South Africa To Regulate Crypto Service Providers To Protect Investors

News, Regulation | January 18, 2019 By:

The South African Reserve Bank (SARB), the central bank of the country, said that the local crypto industry should be regulated to protect the public.

In a recently published consultation paper, the SARB provided an overview of the perceived risks and benefits associated with crypto assets, discussed the available regulatory approaches, and presented policy proposals to industry participants and stakeholders.

According to the paper, one of the most pertinent reasons why cryptocurrencies are challenging to regulate is because they operate at a global level and could potentially be classified under various economic functions. As a result, responsibility for regulation often cuts across various different regulators and national jurisdictions.

“If there is no coherent regulatory approach at a national level, regulatory arbitrage could challenge the effectiveness of regulatory actions,” the paper said. “Crypto assets are borderless and their pseudonymous and anonymous nature increases the difficulty of implementing the correct regulatory and monitoring tools.”

The SRB clarified that it does not intend to ban the buying, selling or holding of crypto assets, or to ban crypto assets for payments. However, because cryptocurrencies are not recognized as a legal tender, customers may be exposed to harm in an unregulated environment. As such, the central bank proposes to include crypto assets service providers as an accountable institution that will be under legal obligation to comply with anti money laundering and countering financing of terrorism (AML/CFT) requirements of the Financial Intelligence Center Act.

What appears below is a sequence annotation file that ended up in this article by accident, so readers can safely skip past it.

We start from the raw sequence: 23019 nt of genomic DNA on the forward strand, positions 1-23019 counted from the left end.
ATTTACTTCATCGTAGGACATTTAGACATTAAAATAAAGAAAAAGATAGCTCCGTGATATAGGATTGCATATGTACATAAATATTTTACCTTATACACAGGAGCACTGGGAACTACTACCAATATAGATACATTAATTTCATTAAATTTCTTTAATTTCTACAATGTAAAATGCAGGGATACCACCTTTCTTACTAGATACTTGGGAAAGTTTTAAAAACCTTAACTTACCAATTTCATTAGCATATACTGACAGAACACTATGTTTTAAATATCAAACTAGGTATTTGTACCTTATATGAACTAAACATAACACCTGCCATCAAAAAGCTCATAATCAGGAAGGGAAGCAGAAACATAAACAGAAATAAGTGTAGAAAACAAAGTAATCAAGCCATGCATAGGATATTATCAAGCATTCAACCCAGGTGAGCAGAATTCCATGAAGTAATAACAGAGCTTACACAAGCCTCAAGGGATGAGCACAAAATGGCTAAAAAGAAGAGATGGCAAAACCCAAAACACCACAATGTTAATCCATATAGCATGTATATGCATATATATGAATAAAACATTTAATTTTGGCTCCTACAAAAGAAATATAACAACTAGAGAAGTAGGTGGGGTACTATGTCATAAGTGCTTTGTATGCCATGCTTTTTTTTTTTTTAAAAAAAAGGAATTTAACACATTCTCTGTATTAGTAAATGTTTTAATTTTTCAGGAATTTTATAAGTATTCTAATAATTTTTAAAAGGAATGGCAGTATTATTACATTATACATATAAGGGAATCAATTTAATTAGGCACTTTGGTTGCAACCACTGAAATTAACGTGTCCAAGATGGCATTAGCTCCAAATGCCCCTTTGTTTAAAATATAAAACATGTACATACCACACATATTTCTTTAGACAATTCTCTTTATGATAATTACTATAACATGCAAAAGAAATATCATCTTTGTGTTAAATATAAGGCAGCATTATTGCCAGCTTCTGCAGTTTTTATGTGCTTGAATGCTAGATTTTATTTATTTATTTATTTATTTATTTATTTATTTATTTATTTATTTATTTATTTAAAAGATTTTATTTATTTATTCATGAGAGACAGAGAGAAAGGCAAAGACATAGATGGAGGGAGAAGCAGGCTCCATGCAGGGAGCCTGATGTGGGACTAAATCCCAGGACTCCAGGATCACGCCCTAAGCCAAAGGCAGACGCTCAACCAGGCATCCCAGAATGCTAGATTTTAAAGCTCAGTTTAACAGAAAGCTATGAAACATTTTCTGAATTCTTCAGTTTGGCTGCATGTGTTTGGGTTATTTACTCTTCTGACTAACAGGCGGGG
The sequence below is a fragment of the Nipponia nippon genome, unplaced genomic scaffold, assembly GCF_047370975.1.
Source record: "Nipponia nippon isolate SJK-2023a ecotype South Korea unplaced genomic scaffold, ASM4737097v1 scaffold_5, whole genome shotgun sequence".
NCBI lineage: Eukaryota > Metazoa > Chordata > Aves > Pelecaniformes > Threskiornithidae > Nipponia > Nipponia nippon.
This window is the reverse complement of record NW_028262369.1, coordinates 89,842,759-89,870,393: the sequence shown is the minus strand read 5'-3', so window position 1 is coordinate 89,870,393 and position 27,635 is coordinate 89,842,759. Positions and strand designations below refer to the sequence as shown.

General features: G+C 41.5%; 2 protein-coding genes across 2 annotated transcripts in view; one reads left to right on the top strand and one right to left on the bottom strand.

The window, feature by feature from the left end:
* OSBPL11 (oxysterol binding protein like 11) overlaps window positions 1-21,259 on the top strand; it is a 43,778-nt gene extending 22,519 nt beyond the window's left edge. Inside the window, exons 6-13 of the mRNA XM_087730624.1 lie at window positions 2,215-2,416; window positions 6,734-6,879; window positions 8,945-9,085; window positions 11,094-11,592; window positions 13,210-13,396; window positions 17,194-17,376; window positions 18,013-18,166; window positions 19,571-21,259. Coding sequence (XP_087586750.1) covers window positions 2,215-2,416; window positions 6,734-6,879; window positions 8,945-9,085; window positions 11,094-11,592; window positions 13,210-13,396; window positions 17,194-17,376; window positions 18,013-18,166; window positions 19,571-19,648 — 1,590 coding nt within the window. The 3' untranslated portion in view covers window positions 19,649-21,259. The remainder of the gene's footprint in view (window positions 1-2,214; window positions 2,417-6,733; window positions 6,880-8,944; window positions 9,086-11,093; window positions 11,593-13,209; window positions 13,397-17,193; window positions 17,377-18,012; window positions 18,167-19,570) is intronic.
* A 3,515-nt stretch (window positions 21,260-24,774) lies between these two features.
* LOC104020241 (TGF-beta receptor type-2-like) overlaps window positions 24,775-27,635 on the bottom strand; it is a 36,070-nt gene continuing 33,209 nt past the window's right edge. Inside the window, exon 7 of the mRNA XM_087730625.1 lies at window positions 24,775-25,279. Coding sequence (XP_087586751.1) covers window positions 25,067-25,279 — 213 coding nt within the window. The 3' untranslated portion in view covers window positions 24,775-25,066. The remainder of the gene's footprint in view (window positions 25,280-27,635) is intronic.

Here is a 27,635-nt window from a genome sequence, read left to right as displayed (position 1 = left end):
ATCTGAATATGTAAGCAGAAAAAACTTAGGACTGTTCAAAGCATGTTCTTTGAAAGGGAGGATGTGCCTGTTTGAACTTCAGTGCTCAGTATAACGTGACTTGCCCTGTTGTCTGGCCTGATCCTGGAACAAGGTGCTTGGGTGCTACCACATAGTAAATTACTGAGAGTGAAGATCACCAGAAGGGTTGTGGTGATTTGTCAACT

The SARB said that the appropriate regulatory framework will be developed through three phases: registration process for crypto asset service providers, review of existing regulatory frameworks followed by new regulatory requirements or amendments to existing regulations, and assessment of regulatory actions implemented. The first phase is expected to be implemented by first quarter of 2019 and the subsequent phases will follow thereafter.

Registration is required for all entities performing crypto asset activities, such as crypto asset trading platforms, custodial wallets, custodial services, and crypto asset payment service providers.

“Institutions that are subject to the requirements of the FIC Act must apply a risk-based approach in their implementation of measures to meet these requirements,” the paper said. “This includes the ability to distinguish between different categories of risk and to apply enhanced customer due diligence where business with customers is deemed as higher risk and simplified customer due diligence where business with customers is deemed as lower risk.”